We’re giving this guy our “Judge of the Day” award, ’cause there’s no telling what he might do if he didn’t get it. From the Florida Times-Union:
A Jacksonville judge pulled a handgun in his courtroom after a spectator attacked a defendant.
The fracas occurred Friday after a crime victim’s father hurdled a railing and punched the handcuffed defendant.
Circuit Judge John Merrett then handed his gun to a clerk for safekeeping when he realized bailiffs had subdued the attacker. He met with the man in his chambers and later ordered him released without bail even though he was charged with a felony and two misdemeanors.
Judge Merrett is awesome. When he ran for office, he pledged that he would “do whatever was necessary to give defendants and the public speedy trials.” And that includes whipping out a pistol in open court!
Of course, a whiny PD complained about Judge Merrett exercising his Second Amendment rights:
Most judges in Duval County have concealed weapons permits and have gone through firearms training even if they don’t carry a gun. Merrett, a former assistant state attorney, said he has had extensive firearms training.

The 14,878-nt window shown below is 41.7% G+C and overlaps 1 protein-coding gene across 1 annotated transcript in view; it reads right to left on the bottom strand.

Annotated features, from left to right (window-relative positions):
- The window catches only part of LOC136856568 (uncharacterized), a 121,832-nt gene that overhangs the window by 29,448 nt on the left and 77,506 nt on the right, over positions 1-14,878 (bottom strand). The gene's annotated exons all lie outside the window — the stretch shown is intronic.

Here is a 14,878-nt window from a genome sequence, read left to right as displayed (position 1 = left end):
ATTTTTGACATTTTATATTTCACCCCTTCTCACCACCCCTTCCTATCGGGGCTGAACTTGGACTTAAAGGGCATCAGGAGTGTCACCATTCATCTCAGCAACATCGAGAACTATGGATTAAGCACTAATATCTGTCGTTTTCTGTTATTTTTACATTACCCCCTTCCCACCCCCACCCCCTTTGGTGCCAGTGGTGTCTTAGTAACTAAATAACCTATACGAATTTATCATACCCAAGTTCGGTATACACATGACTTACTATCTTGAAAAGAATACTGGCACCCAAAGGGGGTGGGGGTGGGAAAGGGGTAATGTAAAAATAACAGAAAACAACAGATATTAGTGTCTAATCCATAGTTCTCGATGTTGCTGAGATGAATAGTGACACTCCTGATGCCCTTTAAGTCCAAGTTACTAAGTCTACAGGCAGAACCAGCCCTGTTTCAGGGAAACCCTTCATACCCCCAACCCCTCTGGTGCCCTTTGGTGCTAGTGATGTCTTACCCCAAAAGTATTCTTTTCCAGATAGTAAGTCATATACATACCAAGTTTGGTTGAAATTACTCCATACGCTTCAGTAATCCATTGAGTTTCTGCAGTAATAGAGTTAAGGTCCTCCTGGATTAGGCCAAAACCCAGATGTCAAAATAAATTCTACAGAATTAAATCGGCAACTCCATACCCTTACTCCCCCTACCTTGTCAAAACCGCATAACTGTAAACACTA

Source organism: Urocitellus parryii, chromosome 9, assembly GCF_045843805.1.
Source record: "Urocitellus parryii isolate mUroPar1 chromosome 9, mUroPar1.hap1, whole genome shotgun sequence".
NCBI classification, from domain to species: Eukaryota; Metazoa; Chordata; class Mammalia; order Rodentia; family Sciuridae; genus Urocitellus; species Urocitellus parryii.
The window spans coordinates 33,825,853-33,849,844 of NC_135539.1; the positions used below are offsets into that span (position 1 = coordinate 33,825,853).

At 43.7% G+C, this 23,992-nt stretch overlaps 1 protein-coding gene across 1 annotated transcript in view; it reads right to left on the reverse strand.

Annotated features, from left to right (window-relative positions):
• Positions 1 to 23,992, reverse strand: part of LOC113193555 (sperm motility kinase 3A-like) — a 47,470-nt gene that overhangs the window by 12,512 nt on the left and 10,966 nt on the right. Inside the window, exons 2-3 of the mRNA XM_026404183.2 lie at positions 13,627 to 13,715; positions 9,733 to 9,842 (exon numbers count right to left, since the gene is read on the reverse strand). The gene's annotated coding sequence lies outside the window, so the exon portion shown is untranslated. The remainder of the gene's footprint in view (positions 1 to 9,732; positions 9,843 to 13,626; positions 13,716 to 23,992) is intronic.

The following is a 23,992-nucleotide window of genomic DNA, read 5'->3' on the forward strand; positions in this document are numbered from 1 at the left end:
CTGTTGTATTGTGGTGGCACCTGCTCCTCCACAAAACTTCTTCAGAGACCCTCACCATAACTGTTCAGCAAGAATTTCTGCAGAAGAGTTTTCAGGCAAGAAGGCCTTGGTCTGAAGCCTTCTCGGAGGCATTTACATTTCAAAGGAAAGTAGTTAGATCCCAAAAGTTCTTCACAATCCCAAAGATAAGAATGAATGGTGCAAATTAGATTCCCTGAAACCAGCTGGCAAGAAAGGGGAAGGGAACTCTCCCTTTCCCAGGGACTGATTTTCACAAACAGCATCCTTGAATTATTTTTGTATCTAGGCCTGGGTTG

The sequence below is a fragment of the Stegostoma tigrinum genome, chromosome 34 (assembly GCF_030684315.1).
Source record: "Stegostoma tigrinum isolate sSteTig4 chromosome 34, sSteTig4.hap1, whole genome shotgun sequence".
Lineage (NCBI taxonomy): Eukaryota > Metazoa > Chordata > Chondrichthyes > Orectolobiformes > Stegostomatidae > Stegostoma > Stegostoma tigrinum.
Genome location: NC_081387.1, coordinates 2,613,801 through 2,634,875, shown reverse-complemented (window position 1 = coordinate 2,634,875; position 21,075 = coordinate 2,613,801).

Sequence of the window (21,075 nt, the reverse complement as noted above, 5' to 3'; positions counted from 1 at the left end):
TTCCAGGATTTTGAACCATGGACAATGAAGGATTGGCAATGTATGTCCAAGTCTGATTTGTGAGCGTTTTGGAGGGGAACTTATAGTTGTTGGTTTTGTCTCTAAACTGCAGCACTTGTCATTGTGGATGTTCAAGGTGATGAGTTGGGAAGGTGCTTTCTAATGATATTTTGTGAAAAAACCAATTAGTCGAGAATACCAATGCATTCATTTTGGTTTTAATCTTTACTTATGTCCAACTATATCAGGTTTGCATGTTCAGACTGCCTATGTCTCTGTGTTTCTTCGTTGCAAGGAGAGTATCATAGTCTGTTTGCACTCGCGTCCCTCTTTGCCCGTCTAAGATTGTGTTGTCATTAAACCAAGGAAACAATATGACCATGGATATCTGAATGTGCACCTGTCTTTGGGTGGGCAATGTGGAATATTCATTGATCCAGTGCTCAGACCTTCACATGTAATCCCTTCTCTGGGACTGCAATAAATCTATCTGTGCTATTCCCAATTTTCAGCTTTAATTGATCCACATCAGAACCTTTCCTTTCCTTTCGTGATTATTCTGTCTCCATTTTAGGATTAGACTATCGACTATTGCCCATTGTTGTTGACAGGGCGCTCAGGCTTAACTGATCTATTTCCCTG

Duval County Public Defender Bill White said the incident was scary enough for lawyers in the courtroom that he plans to talk to the chief judge about disarming the judges.
Thankfully, this effort probably won’t get much traction:
The chief judge said he encourages all the judges to receive firearms training and obtain concealed weapons permits.
Let’s hope this trend of judges packing heat under their robes continues. There are some encouraging signs. We hear that a certain elderly female judge, in the Southern District of New York, has a fondness for firearms (and carries a concealed weapon). Fantastic!
P.S. We can’t say we’re entirely surprised by this story. Doesn’t Judge Merrett look like a bearded version of Scott Savol, the former American Idol contestant who was charged with misdemeanor assault?
Judge Pulls Pistol in Court [Florida Times-Union (Jacksonville)]
Merrett takes lead as new judge in the 4th circuit [Florida Times-Union (Jacksonville)]